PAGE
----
30 years after his death, Alexander Armstrong profiles the life and times of a man who brought laughter to millions. This documentary explores how a one time drummer and banjo player from Southsea become the toast of Hollywood and one of Britain's greatest ever comedy exports.
He became famous for his vocal skills in The Goons as well as his chameleon-like ability to adopt many different personas. He was a Goon, Inspector Clouseau, Dr Strangelove - but there was much more to Peter Sellers than these comic creations. This documentary looks at the films, but also the other radio work, the chart success [with multi-selling comedy LPs], and Sellers' life off-stage.
Sellers features extensively in the programme, via the BBC's archives, while friends like Eric Sykes, Denis Norden and writer John Antrobus are on hand to make sense of this comedic genius. Actress Liz Fraser talks about his early film days whilst Simon Williams and Valerie Leon reflect on the latter ones. Sir Michael Parkinson also recalls his memorable interview with Sellers.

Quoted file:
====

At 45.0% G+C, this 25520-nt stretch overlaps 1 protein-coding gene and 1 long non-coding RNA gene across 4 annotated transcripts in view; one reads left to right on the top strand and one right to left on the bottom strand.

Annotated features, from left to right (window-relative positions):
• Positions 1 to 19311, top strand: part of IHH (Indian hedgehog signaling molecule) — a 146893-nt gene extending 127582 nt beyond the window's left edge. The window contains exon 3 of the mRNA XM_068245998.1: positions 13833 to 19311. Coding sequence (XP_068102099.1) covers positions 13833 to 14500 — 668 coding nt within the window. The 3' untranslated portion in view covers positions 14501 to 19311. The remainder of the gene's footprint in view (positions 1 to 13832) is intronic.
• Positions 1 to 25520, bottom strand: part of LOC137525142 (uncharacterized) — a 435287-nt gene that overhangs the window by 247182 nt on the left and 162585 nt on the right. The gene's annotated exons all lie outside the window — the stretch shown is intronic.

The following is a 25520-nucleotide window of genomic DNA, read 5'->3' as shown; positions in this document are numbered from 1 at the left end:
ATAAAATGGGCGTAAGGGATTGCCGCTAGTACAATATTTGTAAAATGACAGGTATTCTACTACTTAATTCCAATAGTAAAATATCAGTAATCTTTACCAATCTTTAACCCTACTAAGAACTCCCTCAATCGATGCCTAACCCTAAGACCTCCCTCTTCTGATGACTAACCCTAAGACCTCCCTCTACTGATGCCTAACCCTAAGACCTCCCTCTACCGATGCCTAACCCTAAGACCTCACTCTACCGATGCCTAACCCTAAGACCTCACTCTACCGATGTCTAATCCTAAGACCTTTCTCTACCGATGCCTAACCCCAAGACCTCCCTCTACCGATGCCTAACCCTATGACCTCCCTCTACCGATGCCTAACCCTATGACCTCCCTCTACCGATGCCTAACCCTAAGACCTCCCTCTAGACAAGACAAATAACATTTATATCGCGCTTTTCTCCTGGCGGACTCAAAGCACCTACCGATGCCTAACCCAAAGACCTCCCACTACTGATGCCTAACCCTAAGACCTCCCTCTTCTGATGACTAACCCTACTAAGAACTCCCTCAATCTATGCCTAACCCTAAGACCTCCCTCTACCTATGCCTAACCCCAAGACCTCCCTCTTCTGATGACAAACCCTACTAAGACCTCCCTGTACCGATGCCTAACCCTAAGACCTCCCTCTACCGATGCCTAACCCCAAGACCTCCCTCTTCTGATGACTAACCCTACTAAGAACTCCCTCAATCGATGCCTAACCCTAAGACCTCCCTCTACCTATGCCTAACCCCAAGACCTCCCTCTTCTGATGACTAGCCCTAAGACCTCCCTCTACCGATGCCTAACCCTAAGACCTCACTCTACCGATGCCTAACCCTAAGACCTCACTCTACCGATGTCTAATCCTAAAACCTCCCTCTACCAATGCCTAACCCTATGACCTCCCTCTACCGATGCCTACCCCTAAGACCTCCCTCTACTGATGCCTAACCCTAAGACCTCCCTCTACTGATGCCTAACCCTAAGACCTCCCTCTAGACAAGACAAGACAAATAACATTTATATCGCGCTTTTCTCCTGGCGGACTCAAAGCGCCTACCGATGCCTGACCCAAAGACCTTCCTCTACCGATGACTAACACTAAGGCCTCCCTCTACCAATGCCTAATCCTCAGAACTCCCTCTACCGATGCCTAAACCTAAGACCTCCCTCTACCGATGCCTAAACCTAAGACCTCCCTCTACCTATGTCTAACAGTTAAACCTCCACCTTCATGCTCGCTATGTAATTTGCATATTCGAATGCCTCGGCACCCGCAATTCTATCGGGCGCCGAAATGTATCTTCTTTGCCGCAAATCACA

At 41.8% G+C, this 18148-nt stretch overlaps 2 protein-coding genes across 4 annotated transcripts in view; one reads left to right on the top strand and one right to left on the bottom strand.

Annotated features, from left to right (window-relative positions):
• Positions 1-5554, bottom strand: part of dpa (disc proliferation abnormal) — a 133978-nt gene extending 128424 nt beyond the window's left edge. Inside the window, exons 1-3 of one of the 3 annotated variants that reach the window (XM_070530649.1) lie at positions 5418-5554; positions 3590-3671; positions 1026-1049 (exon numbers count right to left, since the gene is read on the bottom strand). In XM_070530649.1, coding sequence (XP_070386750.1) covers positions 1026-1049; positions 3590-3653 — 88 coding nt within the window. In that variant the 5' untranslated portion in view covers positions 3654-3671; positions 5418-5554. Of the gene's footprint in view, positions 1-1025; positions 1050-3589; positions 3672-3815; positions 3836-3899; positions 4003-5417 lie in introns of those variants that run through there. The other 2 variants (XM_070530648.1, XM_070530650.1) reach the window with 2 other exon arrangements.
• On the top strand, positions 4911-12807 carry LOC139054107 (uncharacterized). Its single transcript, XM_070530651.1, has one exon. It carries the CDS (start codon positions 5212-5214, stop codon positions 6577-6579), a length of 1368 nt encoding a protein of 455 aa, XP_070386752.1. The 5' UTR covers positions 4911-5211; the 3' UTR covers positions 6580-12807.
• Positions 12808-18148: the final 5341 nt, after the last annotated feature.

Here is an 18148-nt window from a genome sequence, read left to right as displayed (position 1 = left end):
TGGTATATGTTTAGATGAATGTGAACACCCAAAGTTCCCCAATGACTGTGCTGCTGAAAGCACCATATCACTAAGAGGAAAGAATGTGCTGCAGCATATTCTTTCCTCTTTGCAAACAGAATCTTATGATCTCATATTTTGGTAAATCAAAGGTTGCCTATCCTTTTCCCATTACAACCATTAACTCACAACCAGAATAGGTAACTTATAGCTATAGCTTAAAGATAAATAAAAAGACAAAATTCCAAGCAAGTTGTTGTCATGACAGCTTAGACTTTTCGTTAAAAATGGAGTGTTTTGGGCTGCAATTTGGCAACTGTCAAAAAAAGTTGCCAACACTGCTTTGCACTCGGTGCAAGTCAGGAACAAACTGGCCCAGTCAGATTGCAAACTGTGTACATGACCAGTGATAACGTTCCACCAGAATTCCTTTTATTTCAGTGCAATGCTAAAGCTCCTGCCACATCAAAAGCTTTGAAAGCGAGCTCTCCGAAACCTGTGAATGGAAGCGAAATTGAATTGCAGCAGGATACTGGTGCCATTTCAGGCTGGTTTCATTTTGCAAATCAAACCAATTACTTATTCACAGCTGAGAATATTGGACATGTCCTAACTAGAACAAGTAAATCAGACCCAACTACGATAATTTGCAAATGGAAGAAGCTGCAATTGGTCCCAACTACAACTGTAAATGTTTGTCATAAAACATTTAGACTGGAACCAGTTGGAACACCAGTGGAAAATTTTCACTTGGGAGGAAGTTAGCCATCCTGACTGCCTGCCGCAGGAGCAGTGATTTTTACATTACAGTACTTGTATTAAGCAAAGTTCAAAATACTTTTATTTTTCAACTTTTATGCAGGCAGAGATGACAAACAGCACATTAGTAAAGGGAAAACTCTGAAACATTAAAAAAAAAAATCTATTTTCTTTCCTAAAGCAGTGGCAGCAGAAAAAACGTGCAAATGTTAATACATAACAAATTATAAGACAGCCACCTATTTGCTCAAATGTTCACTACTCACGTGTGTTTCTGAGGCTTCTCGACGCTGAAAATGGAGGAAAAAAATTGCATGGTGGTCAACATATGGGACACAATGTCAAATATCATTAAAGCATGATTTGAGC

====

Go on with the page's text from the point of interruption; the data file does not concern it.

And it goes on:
To those who knew him, Peter could be difficult at times, but many of the friends he made stayed with him throughout his life. To those of us who grew up watching him on the big screen or listening to him on the radio, the name Peter Sellers meant only one thing - laughter - and that laughter lives on through this programme.
The voice of Peter Sellers is used with permission of the Lynne Unger Children's Trust.